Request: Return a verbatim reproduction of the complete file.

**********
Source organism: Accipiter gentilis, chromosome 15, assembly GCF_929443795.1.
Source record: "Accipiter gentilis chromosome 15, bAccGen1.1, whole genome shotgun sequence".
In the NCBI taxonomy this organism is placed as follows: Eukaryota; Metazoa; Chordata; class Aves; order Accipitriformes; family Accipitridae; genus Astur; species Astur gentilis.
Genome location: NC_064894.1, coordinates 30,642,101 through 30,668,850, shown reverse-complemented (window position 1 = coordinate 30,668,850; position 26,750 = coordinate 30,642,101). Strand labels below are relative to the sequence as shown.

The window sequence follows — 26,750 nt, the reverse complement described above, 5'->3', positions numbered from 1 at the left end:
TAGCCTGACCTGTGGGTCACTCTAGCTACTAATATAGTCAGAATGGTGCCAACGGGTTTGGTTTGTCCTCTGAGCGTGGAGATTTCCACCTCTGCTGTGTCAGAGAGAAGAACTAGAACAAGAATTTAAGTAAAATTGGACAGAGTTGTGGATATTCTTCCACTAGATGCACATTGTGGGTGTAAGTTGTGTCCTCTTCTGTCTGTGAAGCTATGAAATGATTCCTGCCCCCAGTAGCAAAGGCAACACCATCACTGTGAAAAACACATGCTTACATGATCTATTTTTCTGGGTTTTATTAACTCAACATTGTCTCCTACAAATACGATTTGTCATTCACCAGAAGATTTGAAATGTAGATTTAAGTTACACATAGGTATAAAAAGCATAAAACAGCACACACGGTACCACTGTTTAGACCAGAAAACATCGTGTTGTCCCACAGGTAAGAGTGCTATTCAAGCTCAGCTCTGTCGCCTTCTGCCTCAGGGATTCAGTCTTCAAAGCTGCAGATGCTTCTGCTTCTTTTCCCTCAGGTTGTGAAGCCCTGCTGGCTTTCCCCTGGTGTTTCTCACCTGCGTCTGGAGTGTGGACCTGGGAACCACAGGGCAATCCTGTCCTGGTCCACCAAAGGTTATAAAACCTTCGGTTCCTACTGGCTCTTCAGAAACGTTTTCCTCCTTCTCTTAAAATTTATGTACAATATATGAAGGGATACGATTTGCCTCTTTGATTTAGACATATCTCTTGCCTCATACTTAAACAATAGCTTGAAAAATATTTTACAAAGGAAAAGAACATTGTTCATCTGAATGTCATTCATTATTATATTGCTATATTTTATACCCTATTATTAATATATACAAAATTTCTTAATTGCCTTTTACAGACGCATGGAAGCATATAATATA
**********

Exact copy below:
Source organism: Accipiter gentilis, chromosome 15, assembly GCF_929443795.1.
Source record: "Accipiter gentilis chromosome 15, bAccGen1.1, whole genome shotgun sequence".
In the NCBI taxonomy this organism is placed as follows: Eukaryota; Metazoa; Chordata; class Aves; order Accipitriformes; family Accipitridae; genus Astur; species Astur gentilis.
Genome location: NC_064894.1, coordinates 30,642,101 through 30,668,850, shown reverse-complemented (window position 1 = coordinate 30,668,850; position 26,750 = coordinate 30,642,101). Strand labels below are relative to the sequence as shown.

The window sequence follows — 26,750 nt, the reverse complement described above, 5'->3', positions numbered from 1 at the left end:
TAGCCTGACCTGTGGGTCACTCTAGCTACTAATATAGTCAGAATGGTGCCAACGGGTTTGGTTTGTCCTCTGAGCGTGGAGATTTCCACCTCTGCTGTGTCAGAGAGAAGAACTAGAACAAGAATTTAAGTAAAATTGGACAGAGTTGTGGATATTCTTCCACTAGATGCACATTGTGGGTGTAAGTTGTGTCCTCTTCTGTCTGTGAAGCTATGAAATGATTCCTGCCCCCAGTAGCAAAGGCAACACCATCACTGTGAAAAACACATGCTTACATGATCTATTTTTCTGGGTTTTATTAACTCAACATTGTCTCCTACAAATACGATTTGTCATTCACCAGAAGATTTGAAATGTAGATTTAAGTTACACATAGGTATAAAAAGCATAAAACAGCACACACGGTACCACTGTTTAGACCAGAAAACATCGTGTTGTCCCACAGGTAAGAGTGCTATTCAAGCTCAGCTCTGTCGCCTTCTGCCTCAGGGATTCAGTCTTCAAAGCTGCAGATGCTTCTGCTTCTTTTCCCTCAGGTTGTGAAGCCCTGCTGGCTTTCCCCTGGTGTTTCTCACCTGCGTCTGGAGTGTGGACCTGGGAACCACAGGGCAATCCTGTCCTGGTCCACCAAAGGTTATAAAACCTTCGGTTCCTACTGGCTCTTCAGAAACGTTTTCCTCCTTCTCTTAAAATTTATGTACAATATATGAAGGGATACGATTTGCCTCTTTGATTTAGACATATCTCTTGCCTCATACTTAAACAATAGCTTGAAAAATATTTTACAAAGGAAAAGAACATTGTTCATCTGAATGTCATTCATTATTATATTGCTATATTTTATACCCTATTATTAATATATACAAAATTTCTTAATTGCCTTTTACAGACGCATGGAAGCATATAATATA